Bank assets as a percentage of gdp

Via Megan McArdle (from a good post on why it's hard to leave the euro), we are offered this list:

Bank assets as a percentage of GDP

Luxembourg 2,461
Ireland 872
Switzerland 723
Denmark 477
Iceland 458
Netherlands 432
United Kingdom 389
Belgium 380
Sweden 340
France 338
Austria 299
Spain 251
Germany 246
Finland 205
Australia 205
Portugal 188
Canada 157
Italy 151
Greece 141

(For comparison, total banking assets in the U.S. are equal to approximately 82 percent of GDP.)

File under "Too Big To Save."  Do be a little careful, however, since countries such as Ireland have financial institutions based there, for tax reasons, without the Irish government feeling responsible for them. 

Comments

Very interesting, but why should countries like Canada and Britain have far higher bank assets relative to GDP than the US? Sounds like a major difference in national capital structure that I had no clue about.

The US capital markets permit companies to access capital in a number of channels, banks being but one. Bank loans as a % of total loans outstanding have gone down consistently for over 40 years, as tools such as money market mutual funds, public and private placements of debentures and bonds, repurchase agreements and reverse repurchase agreements have provided ways to "disintermediate" debt.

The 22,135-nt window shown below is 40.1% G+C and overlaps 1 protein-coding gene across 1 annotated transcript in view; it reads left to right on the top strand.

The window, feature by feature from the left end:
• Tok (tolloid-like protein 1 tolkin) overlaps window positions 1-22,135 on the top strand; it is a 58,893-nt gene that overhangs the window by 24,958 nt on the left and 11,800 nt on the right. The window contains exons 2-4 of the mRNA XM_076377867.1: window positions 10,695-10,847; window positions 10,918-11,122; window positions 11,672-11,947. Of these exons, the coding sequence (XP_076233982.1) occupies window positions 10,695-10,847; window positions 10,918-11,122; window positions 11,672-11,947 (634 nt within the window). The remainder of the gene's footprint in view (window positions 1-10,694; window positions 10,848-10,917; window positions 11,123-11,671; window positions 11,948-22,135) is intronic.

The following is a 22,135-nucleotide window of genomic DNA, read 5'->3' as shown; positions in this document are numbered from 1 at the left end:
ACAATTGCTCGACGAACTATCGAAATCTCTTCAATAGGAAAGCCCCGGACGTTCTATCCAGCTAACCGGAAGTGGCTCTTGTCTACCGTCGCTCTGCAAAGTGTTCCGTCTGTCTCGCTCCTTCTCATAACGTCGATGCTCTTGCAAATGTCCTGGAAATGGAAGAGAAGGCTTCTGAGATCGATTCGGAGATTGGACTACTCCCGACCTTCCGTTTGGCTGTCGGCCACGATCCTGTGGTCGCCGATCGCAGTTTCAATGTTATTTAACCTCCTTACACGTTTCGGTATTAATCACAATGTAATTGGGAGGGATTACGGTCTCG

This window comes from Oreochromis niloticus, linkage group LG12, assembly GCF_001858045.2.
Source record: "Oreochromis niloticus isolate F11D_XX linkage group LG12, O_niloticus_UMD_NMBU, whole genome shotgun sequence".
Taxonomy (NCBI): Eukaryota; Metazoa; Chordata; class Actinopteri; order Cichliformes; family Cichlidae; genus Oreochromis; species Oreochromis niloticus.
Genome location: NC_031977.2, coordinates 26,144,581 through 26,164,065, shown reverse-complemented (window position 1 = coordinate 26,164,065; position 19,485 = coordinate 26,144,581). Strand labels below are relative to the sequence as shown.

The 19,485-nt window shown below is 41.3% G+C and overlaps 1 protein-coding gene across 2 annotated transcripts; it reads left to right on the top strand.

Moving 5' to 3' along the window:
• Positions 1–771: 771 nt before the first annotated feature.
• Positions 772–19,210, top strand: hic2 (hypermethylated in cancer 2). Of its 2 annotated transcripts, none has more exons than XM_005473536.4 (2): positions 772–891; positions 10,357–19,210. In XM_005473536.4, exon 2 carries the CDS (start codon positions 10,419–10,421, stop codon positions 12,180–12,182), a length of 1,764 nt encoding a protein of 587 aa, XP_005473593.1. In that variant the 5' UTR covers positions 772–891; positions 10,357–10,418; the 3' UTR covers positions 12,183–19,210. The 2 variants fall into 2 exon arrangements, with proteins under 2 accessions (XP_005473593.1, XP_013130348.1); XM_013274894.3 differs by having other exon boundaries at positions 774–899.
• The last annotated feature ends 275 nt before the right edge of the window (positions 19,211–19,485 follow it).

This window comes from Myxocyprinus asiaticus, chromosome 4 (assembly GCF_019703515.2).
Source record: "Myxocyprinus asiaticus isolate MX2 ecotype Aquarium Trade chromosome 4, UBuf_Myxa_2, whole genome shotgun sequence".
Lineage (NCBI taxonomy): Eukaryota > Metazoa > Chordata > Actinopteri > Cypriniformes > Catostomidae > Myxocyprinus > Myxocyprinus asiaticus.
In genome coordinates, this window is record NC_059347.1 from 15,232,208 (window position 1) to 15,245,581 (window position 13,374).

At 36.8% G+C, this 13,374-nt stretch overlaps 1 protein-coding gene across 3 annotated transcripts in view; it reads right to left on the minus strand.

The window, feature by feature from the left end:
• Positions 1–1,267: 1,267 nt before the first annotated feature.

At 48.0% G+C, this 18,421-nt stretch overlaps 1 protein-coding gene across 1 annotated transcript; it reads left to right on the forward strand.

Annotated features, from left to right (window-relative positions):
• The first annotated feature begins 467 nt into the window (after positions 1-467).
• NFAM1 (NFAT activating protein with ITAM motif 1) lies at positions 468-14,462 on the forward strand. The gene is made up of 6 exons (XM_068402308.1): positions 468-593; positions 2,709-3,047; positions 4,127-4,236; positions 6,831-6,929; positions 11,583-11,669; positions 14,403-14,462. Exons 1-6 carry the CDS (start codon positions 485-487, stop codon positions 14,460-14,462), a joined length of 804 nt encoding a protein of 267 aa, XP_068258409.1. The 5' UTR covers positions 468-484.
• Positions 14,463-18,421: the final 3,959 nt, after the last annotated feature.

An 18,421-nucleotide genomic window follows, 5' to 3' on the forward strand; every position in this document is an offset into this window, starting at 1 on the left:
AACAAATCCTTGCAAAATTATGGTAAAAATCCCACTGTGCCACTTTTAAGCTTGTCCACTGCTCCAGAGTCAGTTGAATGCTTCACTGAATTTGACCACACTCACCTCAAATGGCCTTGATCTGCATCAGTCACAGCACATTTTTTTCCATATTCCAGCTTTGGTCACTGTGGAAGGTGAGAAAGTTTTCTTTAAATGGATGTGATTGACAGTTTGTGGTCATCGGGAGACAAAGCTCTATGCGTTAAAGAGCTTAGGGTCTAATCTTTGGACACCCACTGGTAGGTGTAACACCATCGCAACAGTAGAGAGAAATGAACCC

Didn't Ireland already guarantee the banks?

"[C]ountries such as Ireland have financial institutions based there, for tax reasons, without the Irish government feeling responsible for them." Then a more useful list would be: Bank assets *for which the government feels responsible* as a percentage of GDP.

...countries such as Ireland have financial institutions based there, for tax reasons, without the Irish government feeling responsible for them.

Isn't the main source of Ireland's current woes that the government did feel responsible for institutions which were based there for tax reasons?

@ Philo, Anthony - when the Irish Government passed its deposit guarantee in Oct 2008 they only covered six "truly Irish" banks, not offshore entities. Of course it raises the question that if the offshore, but Dublin HQ'd banks are not "Irish," whose are they?

Furthermore, it is obvious that an Irish government guarantee of a bank is only worth as much as the German guarantee guaranteeing the Irish government guarantee.

Somehow, I think "yo, you f***ed, bro" just doesn't quite go far enough.

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